Of course, all of this may just be collections of opinions from many different people. But any time we force our own opinions on someone else, we’re just as wrong. We’re all born with agency… and we should and can have the great responsibility of acting in ways that enable our agency to remain.

    If these candidates want to act and do as they are, more power to them. It only tells me who I like and don’t like and again, that’s only my opinion. I think elections are always eye openers for a large percentage of the people in America… it’s just hard for some of us to swallow when more than just a few don’t see eye to eye with us. We should all step out of our “zone” and continue building a nation that will stand together.

    January 14, 2008 04:11 pm at 4:11 pm |
  4. Don Venable

    It is perfectly fine for me for Huckabee to take to the pulpit and preach the Word of God. It is not alright for me for Democrats to take to the pulpit and campaign for votes.

    January 14, 2008 06:32 pm at 6:32 pm |
  5. Anonymous

    I am sad for the Constitution and the first amendment – there is the exercise clause and the establishment cause. Would a person of another faith be as blantly attacked as Huckabee. Huckabee was a pastor, is a person of faith, and does care about people – people who are hurting. He may not win the nomination but let's stop attacking him because of his faith. You see a lot of Politicians preach at church for example there is a Missouri representative that was a Pastor – oh I forgot he is a democrat and this attacks are saved for Republicans....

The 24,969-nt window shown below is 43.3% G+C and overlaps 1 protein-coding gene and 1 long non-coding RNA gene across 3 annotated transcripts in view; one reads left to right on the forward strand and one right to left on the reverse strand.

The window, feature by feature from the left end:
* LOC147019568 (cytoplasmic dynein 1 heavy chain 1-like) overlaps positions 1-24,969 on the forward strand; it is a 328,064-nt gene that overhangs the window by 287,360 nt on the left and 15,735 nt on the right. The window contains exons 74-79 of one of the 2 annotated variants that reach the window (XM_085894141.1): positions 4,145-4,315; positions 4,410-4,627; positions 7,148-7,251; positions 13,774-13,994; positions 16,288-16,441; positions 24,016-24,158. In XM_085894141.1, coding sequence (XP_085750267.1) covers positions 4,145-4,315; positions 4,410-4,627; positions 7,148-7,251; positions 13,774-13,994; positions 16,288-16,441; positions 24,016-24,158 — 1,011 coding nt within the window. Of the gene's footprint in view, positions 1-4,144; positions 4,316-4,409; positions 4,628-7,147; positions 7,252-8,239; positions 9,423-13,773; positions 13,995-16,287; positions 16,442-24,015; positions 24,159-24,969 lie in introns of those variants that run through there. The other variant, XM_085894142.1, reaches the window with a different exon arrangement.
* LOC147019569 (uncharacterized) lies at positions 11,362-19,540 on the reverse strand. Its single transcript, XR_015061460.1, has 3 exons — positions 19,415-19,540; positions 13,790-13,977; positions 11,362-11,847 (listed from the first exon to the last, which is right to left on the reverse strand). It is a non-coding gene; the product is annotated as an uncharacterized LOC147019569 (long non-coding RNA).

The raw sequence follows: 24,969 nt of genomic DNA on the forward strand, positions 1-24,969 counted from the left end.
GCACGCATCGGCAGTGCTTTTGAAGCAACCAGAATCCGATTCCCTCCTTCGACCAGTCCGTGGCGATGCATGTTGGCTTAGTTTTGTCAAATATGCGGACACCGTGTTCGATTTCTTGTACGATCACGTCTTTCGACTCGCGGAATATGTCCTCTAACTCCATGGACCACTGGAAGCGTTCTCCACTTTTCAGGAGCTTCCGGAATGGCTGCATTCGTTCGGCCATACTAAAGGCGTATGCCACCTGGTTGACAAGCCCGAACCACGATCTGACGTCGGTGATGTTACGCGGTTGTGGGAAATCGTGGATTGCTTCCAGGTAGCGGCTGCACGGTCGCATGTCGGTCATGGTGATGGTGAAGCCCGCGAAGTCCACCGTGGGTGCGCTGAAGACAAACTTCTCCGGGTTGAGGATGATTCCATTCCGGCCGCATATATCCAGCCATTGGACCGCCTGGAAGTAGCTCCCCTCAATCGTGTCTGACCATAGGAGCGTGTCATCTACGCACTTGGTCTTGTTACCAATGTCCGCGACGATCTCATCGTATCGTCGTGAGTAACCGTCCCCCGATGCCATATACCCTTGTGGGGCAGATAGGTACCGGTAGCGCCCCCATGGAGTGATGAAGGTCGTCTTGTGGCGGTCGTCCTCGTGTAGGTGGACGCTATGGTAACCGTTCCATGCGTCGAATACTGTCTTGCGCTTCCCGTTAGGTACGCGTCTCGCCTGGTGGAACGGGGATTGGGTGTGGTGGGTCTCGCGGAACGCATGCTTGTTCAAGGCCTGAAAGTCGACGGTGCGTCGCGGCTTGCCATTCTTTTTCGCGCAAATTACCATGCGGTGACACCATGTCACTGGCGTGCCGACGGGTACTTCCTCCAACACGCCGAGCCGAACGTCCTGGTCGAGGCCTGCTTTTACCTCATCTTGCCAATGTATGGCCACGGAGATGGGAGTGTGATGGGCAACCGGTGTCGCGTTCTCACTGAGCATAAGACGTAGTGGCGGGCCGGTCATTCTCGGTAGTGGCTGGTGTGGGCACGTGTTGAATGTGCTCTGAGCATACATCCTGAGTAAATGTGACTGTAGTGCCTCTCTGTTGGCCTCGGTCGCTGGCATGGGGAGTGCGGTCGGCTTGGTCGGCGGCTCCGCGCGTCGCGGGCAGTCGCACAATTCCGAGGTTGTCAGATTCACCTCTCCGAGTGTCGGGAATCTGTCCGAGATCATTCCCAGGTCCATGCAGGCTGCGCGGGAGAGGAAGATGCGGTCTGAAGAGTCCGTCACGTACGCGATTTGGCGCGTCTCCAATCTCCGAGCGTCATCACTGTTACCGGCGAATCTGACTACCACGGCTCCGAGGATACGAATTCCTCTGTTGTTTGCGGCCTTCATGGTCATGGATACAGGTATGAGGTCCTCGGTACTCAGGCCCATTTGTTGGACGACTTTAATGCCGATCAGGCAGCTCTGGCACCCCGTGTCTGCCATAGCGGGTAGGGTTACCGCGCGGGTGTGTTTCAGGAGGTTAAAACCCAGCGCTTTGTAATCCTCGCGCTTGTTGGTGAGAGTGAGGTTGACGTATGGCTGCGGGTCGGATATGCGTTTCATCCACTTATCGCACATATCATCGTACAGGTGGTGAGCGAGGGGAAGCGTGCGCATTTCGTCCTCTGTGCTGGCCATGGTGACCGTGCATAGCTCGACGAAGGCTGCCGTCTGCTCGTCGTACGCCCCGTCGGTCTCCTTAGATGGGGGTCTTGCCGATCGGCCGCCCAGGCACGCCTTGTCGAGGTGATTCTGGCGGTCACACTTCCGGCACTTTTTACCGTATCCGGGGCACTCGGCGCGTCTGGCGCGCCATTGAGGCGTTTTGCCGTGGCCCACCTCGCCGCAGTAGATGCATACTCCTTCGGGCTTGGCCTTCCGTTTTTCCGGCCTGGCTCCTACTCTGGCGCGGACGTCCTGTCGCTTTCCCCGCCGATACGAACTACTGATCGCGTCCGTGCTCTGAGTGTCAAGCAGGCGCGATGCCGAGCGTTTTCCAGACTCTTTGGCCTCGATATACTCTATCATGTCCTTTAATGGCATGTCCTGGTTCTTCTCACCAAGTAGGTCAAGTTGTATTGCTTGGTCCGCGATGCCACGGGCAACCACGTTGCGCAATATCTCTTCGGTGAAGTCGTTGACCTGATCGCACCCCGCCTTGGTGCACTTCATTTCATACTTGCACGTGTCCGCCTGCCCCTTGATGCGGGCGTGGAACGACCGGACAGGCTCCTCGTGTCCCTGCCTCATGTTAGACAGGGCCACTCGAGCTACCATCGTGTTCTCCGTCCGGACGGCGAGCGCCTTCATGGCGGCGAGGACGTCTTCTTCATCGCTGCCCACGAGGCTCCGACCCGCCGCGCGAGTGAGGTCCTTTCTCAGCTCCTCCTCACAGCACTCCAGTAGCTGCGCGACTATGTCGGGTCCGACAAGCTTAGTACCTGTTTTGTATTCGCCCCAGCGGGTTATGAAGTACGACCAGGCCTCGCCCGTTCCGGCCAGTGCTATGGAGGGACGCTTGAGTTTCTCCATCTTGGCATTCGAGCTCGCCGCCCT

January 15, 2008 04:32 pm at 4:32 pm |
  6. rj

    thats were 'huckatax' belongs....freds the 'real deal'...fred thompson

    January 16, 2008 10:40 am at 10:40 am |
  7. K. Wilkinson

    This absolutely drives me nuts!!! Does anyone care that this man is riding on the coat tails of Jesus? What ever happened to the separation of church and state?

    Please don't tell me that he is just preaching a sermon! YOU KNOW he is campaigning!

    January 17, 2008 07:21 pm at 7:21 pm |